Amy Y. Rossman is a mycologist, a botanist specializing in fungi. As a research leader at the U.S. Department of Agriculture in Beltsville, Rossman's work includes tracking down microscopic organisms that kill plants -- including the organism that suddenly began killing dogwoods in the United States several years ago.

Jobs for mycologists exist in a surprising number of industries. They work at mushroom farms and in forestry, as well as in food and pharmaceutical manufacturing. Food manufacturers use yeast and other fungi in the manufacture of bread, beer, cheese, soy sauce and the newest meat substitute, quorn. They're also on alert to keep fungal toxins out of the food supply. In the pharmaceutical industry, it's not just penicillin that is made from mold -- so is Cyclosporin, the life-saving immunosuppressant that keeps patients from rejecting transplanted organs or bone marrow.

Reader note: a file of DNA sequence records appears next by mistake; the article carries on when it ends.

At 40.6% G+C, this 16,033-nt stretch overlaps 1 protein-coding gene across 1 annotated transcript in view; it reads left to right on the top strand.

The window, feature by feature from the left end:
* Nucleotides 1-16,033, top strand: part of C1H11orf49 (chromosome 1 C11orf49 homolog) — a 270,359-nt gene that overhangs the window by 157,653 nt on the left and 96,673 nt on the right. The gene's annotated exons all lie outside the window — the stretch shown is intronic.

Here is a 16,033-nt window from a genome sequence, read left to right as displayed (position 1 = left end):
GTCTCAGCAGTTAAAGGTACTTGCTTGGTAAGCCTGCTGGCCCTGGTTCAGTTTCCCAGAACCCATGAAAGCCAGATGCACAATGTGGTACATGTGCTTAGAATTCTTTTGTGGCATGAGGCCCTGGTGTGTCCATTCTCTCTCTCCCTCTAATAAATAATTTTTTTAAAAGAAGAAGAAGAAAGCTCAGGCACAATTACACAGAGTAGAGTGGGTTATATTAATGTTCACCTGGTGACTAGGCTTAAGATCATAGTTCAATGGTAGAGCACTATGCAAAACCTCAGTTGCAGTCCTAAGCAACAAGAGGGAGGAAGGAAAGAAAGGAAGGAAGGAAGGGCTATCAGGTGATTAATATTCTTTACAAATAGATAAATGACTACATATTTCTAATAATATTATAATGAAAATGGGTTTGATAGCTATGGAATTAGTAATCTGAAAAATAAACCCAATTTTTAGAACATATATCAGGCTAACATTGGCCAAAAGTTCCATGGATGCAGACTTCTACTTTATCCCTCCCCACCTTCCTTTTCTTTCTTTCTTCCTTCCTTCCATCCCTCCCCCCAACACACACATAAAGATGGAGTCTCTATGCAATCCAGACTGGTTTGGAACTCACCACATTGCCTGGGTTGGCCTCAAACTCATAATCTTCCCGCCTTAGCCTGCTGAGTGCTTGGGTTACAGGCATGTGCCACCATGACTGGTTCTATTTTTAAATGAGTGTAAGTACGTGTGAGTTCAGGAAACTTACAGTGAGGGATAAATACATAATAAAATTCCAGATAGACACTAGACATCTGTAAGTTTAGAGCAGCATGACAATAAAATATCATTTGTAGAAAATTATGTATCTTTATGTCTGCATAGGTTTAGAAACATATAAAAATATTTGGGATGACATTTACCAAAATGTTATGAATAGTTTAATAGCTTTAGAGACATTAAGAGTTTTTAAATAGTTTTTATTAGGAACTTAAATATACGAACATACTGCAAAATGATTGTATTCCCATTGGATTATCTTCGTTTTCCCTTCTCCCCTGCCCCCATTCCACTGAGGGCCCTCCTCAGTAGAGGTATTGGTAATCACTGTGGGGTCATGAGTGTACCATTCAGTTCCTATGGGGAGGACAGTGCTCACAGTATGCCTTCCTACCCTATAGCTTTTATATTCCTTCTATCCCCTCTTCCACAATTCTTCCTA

Mycologists also are stalking molds that may be contributing to the mushrooming "sick building syndrome," according to Joan W. Bennett, editor of the Mycological Society of America's journal, Mycologia.

"I love fungi," said Bennett. "And I don't feel guilty when I grind them up in the lab. If I do something bad, tear them up and take out their cell nuclei, I don't feel the least guilt," she said. "It's a good field for a mild-mannered biologist."

Amy Y. Rossman, an Agriculture Department mycologist, holds a shelf fungus called reishi.